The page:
mall gifts often have the most meaning. For the millions of people living homeless, a clean pair of socks is often described as “the gift of humanity.” HanesBrands, Winston-Salem, N.C., is partnering with organizations fighting homelessness nationwide to deliver comfort to those who need it most through the Hanes National Sock Drive.
The brand is marking 10 years of helping provide care and compassion during this year’s drive by:
• Donating more than 250,000 pairs of socks directly to organizations fighting homelessness in all 50 states, along with Washington, D.C., and Puerto Rico. Since the program’s inception in 2009, Hanes has provided more than 3 million pairs of socks—one of the most requested items by relief agencies—to help the homeless.
• Giving an additional pair of socks for every order of any apparel placed in December on Hanes.com. Socks will be provided to local homeless shelters.
• Partnering with Rainier Fruit Company for its second “Pears for Pairs” campaign, which is currently running in United Supermarkets, Harris Teeter, Wegmans, and Lunds & Byerlys stores. From late September through January, Rainier is donating a portion of the proceeds from bulk and bagged pear sales to the Hanes National Sock Drive. In 2018, the Pears for Pairs campaign resulted in 20,000 pairs of socks being donated to five nonprofits.
• Offering consumers the opportunity to participate directly in the program by visiting www.hanes.com/donate to gift socks ($1), women’s underwear ($1), men’s underwear ($1.50) and bras ($6) that will be distributed in needed styles and sizes.
• Continuing its 10-year collaboration with Invisible People and its founder, Mark Horvath, to help raise awareness about homelessness. Invisible People uses innovative storytelling, educational resources and advocacy to help change how the public views homelessness and those living homeless in the U.S. and abroad.
“Most of us take basic apparel for granted, but we know a new, clean pair of socks can mean a lot to those experiencing homelessness,” said Sidney Falken, chief branding officer for HanesBrands. “We are committed to bringing a little comfort to those who need it most—and it is incredibly gratifying to have others, including many individuals across the country, join us in this effort.”
More than 100 agencies, including The Salvation Army Bell Shelter (Bell, Calif.), Homeward Bound (Asheville, N.C.) and Compassion Outreach Ministries (Columbus, Ohio), have received sock donations from Hanes.
“Small things really do make a big difference to our clients,” said Steve Lytle, director of The Salvation Army Bell Shelter. “The smile on a client’s face when she received a clean pair of socks for the first time in months was priceless. There was joy in her eyes and it was clear that the socks were the most precious gift she could have received in that moment. Another client said his gift of clean socks was a sign that there are people who care and that his life did matter.”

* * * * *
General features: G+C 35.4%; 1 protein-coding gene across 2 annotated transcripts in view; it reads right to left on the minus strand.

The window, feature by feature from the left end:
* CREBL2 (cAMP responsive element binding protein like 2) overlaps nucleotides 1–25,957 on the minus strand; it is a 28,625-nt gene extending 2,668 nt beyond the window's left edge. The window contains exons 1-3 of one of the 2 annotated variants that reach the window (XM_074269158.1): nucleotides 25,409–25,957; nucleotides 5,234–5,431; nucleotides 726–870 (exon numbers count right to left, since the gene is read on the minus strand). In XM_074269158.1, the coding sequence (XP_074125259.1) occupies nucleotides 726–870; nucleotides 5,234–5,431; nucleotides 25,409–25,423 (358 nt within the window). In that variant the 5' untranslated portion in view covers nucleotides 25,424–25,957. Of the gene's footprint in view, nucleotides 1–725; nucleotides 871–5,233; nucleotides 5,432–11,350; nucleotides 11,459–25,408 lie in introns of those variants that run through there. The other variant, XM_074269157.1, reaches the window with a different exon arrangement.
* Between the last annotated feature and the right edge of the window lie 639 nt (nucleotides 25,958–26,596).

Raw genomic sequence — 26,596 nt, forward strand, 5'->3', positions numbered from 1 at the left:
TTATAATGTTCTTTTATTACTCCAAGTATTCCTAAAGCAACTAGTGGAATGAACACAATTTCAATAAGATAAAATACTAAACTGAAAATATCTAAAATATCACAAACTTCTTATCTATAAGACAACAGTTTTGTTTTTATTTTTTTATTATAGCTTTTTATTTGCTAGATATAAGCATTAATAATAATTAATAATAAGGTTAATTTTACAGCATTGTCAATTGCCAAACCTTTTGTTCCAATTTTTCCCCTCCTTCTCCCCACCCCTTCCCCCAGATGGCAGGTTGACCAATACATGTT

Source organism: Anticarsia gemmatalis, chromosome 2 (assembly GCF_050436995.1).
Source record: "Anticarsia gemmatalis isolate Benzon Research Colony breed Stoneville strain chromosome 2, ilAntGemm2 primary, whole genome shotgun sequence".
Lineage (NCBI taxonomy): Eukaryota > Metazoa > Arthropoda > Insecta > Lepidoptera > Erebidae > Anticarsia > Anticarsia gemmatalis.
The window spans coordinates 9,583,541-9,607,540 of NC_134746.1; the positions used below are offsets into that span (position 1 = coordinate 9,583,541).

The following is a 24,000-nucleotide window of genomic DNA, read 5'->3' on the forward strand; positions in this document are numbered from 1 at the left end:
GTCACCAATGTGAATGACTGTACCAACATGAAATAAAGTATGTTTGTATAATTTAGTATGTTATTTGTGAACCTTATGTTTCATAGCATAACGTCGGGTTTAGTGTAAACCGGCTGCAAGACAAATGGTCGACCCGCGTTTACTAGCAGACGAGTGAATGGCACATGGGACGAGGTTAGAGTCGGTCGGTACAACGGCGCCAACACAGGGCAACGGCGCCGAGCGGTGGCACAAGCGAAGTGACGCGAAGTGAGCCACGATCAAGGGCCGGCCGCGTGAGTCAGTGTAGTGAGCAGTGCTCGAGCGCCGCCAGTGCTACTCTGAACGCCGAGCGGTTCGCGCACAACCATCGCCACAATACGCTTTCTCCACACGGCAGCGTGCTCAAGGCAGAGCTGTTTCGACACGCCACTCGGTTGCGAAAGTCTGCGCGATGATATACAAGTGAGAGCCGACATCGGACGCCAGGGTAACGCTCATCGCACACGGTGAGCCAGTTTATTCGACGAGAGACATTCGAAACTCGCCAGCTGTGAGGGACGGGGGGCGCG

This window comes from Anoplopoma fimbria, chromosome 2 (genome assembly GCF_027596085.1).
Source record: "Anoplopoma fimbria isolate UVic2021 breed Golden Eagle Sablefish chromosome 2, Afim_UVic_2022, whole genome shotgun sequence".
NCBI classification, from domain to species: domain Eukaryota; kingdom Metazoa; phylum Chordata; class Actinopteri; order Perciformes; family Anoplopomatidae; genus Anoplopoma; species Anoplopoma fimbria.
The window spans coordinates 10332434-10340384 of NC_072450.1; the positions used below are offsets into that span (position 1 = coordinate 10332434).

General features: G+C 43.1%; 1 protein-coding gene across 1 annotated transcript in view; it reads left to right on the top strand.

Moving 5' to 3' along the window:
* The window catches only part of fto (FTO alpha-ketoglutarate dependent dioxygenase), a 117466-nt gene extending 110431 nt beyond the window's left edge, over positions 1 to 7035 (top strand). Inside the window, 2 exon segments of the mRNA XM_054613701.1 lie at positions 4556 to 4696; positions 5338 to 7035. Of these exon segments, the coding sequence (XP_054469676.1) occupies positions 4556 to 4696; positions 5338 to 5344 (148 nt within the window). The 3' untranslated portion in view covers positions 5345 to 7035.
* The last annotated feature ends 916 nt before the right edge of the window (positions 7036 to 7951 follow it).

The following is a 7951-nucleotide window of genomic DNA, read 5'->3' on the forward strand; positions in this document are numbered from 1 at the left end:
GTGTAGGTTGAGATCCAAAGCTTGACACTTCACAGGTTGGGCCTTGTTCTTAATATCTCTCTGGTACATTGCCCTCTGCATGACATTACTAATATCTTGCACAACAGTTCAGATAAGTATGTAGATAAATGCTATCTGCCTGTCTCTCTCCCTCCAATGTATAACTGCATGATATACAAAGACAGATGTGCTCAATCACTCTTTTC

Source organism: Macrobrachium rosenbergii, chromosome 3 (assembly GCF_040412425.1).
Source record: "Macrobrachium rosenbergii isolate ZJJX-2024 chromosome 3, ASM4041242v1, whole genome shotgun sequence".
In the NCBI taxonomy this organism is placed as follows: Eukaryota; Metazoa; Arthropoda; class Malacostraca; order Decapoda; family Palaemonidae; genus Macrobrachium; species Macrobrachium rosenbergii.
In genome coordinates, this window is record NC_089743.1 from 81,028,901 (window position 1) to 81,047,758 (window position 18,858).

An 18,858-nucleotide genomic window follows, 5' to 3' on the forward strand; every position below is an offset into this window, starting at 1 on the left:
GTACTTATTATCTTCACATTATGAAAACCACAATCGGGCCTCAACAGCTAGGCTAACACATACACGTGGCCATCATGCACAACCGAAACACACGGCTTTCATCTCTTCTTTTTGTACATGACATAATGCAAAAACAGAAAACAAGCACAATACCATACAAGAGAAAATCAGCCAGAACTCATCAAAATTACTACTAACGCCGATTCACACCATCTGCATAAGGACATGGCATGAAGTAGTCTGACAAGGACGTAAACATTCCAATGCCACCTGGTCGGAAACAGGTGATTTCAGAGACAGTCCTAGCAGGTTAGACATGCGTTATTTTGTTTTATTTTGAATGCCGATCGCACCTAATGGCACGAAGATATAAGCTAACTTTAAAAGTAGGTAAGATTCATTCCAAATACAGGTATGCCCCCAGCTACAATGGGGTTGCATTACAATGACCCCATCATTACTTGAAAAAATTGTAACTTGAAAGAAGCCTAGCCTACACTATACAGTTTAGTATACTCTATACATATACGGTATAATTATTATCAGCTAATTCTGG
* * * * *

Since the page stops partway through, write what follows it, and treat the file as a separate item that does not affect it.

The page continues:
Homeward Bound distributes more than 2,000 pairs of socks a month to those living homeless.
“Homelessness is a community problem and it will take everyone’s support to help end the epidemic,” said Ashley Campbell, the agency’s outreach specialist. “Right now, some of your neighbors are living outside, in tents and under bridges, vulnerable to inclement weather and violence, stripped of dignity and our collective respect.
“There are so many ways to help,” Campbell continued. “Educate yourself about homelessness in your community, volunteer at your local agency fighting this issue or simply make a donation that would help a nonprofit save its limited resources.”
Jeffrey Tabor, director of TWO Men’s Ministry House for Compassion Outreach Ministries of Ohio, added that there is no donation too small to be used for good to fulfill a basic human need.
“Imagine the importance of just one pair of socks when you are focused on keeping your feet dry and warm during the cold winter months,” Tabor said. “That’s why we are so thankful for our partnership with Hanes, which has fulfilled an immediate, basic human need for so many people.”
Lytle underscores, however, that sometimes it all boils down to human contact. “Acknowledge people who are experiencing homelessness with a smile or hello,” he said. “By engaging with a person who is experiencing homelessness we are saying ‘I see you and you matter.’”
The Hanes National Sock Drive is part of Hanes for Good, the corporate responsibility program of Hanes’ parent company, HanesBrands.
For more information, visit www.hanes.com/sockdrive.